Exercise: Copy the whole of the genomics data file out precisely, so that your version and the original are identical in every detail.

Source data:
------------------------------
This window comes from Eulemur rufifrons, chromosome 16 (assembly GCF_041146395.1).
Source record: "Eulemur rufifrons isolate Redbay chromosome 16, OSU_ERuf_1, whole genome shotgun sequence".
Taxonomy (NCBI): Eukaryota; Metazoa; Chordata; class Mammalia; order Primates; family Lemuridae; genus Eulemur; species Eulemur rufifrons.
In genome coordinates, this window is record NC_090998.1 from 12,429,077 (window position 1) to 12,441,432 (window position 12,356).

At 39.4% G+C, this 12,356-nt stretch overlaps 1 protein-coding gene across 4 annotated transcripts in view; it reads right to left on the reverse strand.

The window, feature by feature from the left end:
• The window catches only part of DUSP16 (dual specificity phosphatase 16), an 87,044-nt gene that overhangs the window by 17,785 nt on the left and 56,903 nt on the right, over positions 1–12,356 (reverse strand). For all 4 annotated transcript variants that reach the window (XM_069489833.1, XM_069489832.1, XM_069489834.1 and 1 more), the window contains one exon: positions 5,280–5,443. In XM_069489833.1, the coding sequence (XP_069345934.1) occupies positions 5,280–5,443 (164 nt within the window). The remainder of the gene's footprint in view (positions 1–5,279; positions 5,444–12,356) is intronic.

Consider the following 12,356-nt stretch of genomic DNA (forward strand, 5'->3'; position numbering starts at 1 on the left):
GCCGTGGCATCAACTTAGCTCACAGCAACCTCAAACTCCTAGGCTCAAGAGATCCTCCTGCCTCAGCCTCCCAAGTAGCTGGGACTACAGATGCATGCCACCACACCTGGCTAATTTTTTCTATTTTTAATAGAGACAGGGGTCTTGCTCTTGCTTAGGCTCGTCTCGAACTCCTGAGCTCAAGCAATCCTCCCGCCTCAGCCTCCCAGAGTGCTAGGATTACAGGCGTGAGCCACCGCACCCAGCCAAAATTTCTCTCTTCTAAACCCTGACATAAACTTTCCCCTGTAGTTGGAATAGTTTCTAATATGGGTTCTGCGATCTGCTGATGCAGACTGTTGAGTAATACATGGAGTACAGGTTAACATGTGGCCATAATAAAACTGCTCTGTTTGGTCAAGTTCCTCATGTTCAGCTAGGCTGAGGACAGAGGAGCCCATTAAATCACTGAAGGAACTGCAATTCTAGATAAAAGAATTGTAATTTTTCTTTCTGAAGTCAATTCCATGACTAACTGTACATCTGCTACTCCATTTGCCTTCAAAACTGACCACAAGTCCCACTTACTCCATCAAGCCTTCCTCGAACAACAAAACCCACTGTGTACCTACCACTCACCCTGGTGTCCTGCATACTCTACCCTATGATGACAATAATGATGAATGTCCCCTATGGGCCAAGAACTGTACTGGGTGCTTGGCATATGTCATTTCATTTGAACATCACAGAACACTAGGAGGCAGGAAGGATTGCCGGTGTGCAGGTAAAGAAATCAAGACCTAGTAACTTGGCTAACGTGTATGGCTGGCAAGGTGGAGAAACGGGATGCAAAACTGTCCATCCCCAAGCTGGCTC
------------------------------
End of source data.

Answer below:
This window comes from Eulemur rufifrons, chromosome 16 (assembly GCF_041146395.1).
Source record: "Eulemur rufifrons isolate Redbay chromosome 16, OSU_ERuf_1, whole genome shotgun sequence".
Taxonomy (NCBI): Eukaryota; Metazoa; Chordata; class Mammalia; order Primates; family Lemuridae; genus Eulemur; species Eulemur rufifrons.
In genome coordinates, this window is record NC_090998.1 from 12,429,077 (window position 1) to 12,441,432 (window position 12,356).

At 39.4% G+C, this 12,356-nt stretch overlaps 1 protein-coding gene across 4 annotated transcripts in view; it reads right to left on the reverse strand.

The window, feature by feature from the left end:
• The window catches only part of DUSP16 (dual specificity phosphatase 16), an 87,044-nt gene that overhangs the window by 17,785 nt on the left and 56,903 nt on the right, over positions 1–12,356 (reverse strand). For all 4 annotated transcript variants that reach the window (XM_069489833.1, XM_069489832.1, XM_069489834.1 and 1 more), the window contains one exon: positions 5,280–5,443. In XM_069489833.1, the coding sequence (XP_069345934.1) occupies positions 5,280–5,443 (164 nt within the window). The remainder of the gene's footprint in view (positions 1–5,279; positions 5,444–12,356) is intronic.

Consider the following 12,356-nt stretch of genomic DNA (forward strand, 5'->3'; position numbering starts at 1 on the left):
GCCGTGGCATCAACTTAGCTCACAGCAACCTCAAACTCCTAGGCTCAAGAGATCCTCCTGCCTCAGCCTCCCAAGTAGCTGGGACTACAGATGCATGCCACCACACCTGGCTAATTTTTTCTATTTTTAATAGAGACAGGGGTCTTGCTCTTGCTTAGGCTCGTCTCGAACTCCTGAGCTCAAGCAATCCTCCCGCCTCAGCCTCCCAGAGTGCTAGGATTACAGGCGTGAGCCACCGCACCCAGCCAAAATTTCTCTCTTCTAAACCCTGACATAAACTTTCCCCTGTAGTTGGAATAGTTTCTAATATGGGTTCTGCGATCTGCTGATGCAGACTGTTGAGTAATACATGGAGTACAGGTTAACATGTGGCCATAATAAAACTGCTCTGTTTGGTCAAGTTCCTCATGTTCAGCTAGGCTGAGGACAGAGGAGCCCATTAAATCACTGAAGGAACTGCAATTCTAGATAAAAGAATTGTAATTTTTCTTTCTGAAGTCAATTCCATGACTAACTGTACATCTGCTACTCCATTTGCCTTCAAAACTGACCACAAGTCCCACTTACTCCATCAAGCCTTCCTCGAACAACAAAACCCACTGTGTACCTACCACTCACCCTGGTGTCCTGCATACTCTACCCTATGATGACAATAATGATGAATGTCCCCTATGGGCCAAGAACTGTACTGGGTGCTTGGCATATGTCATTTCATTTGAACATCACAGAACACTAGGAGGCAGGAAGGATTGCCGGTGTGCAGGTAAAGAAATCAAGACCTAGTAACTTGGCTAACGTGTATGGCTGGCAAGGTGGAGAAACGGGATGCAAAACTGTCCATCCCCAAGCTGGCTC